We have had successes and failures. There were many battles along the way. Sometimes we won these battles and sometimes the bank’s internal immunity system denied us. Interestingly, our regrets mainly centre around battles we declined to fight. I’d like to share our learnings from these projects so that hopefully we can all get better at being Agile in the straightjacket that we sometimes have to wear.

  • 15:00 - 15:45 | Keynote Corporate Culture
  • 16:00 - 16:45 | Keynote Fail fast = Fail safe
Java
Workshops
  • BigData processing and Machine Learning introduction with Apache Spark Workshop (May 18)

  • 09:00 - 10:00
    Welcome!
  • 12:15 - 14:00
    Lunch Break & Networking
  • 14:00 - 16:00 | Lab IoT Data Analytics appliance for the EU energy market

    Context:

    EU commission regulates the Energy Market across Europe in terms that of all distributors have to install Smart Meters to consumption points.

    This situation creates a new type of business opportunities/problems: address distributors needs to know customers’ behavior by analyzing data streams captured from the Smart Meters combined in the contractual details.

     

    Players in the market:

    Energy Distributor: Data Owner

    IT companies: Data Processors and System Integrators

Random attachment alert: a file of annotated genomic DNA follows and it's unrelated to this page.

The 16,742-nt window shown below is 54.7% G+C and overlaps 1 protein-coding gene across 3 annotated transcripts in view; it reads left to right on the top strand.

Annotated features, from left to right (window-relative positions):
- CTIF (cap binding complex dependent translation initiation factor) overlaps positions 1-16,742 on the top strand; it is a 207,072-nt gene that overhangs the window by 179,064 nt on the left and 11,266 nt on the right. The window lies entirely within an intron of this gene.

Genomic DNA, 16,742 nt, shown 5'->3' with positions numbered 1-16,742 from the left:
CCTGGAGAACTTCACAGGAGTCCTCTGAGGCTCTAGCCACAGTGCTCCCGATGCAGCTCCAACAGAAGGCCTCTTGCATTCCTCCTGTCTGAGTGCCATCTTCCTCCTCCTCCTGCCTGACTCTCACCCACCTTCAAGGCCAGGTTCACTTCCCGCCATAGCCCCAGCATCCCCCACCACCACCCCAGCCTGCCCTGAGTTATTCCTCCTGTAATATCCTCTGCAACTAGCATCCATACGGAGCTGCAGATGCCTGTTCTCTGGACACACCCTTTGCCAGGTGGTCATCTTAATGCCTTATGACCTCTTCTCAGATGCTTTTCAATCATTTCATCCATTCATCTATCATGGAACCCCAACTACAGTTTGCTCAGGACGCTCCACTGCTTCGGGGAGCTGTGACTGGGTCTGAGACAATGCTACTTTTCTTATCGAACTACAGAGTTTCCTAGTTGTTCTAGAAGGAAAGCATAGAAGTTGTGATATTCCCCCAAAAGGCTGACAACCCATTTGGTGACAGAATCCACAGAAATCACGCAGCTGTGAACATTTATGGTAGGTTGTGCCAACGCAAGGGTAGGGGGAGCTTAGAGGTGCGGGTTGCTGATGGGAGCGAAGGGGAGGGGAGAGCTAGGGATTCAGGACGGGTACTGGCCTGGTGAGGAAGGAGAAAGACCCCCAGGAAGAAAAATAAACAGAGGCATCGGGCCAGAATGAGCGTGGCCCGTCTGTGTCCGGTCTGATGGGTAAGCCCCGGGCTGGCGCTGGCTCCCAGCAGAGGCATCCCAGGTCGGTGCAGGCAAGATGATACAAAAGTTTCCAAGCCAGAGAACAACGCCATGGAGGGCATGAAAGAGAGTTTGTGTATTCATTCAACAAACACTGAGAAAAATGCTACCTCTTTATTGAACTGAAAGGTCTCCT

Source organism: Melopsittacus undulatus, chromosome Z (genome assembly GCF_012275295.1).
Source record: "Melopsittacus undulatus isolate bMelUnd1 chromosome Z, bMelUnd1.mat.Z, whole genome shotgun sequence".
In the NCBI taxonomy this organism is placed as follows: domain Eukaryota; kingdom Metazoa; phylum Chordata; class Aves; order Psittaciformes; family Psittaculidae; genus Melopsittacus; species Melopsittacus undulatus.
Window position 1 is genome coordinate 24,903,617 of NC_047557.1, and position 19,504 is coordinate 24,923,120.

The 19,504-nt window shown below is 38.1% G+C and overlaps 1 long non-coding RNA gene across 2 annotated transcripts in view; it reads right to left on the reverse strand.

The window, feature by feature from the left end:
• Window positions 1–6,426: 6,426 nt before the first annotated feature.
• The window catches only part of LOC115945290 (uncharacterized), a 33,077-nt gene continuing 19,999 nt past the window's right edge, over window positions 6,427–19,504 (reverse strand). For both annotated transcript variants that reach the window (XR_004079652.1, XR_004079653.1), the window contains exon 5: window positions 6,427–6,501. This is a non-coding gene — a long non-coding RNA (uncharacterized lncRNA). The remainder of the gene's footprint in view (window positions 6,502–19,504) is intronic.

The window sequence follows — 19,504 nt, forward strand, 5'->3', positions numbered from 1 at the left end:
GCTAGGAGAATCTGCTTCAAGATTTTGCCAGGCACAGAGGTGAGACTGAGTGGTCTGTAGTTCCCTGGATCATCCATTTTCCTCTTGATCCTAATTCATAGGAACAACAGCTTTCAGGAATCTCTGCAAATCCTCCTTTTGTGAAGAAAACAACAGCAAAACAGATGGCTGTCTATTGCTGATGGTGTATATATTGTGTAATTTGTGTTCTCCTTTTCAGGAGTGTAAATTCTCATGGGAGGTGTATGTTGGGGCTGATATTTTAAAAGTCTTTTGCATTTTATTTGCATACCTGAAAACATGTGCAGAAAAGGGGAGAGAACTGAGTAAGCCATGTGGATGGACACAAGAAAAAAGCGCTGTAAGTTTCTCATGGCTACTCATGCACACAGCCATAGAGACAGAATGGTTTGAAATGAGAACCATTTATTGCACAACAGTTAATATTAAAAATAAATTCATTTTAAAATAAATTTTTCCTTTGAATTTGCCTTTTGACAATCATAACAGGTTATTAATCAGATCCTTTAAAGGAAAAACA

Data Science Companies: Data Analytics/Modeling Architecture (Data & Analytics approach – InflectionPoint)

     

    Approach:

    Due to the fact that EU Energy Market is a liberalized one, customers churn risk assessment becomes a crucial problem for Energy Distributors. Such a problem can be addressed only through predictive modelling, which is a matter of Data Science appliance.

    Given that Energy Distributors will have IT partners for data streams connectivity and processing, the knowledge developed by a Data Science company becomes the core knowledge in this equation.

     

    Topics for the workshop:

    – energy problem description

    – data science solution presentation

    – tools for implementation

    – demo on the data science solution

    – discussion on business development in this area

    – data science solution scalability add deployment into client environment

    – IT/Data Science partnership framework for solution architecture and implementation

  • 14:00 - 17:00 | Lab A peek at Clojure

    1st  HOUR: setup – fine tuning • Clojure induction & hands-on ramp-up

    2nd  HOUR: Clojure.core topics [REPL, types, functions, data structures, FP design patterns] • start-off your Clojure project experiment with useful Clojure • APIs (e.g. collections, trheads, transactions)

    Last HOUR: Use your new Clojure knowledge and FP passion to develop a small Machine Learning [micro]service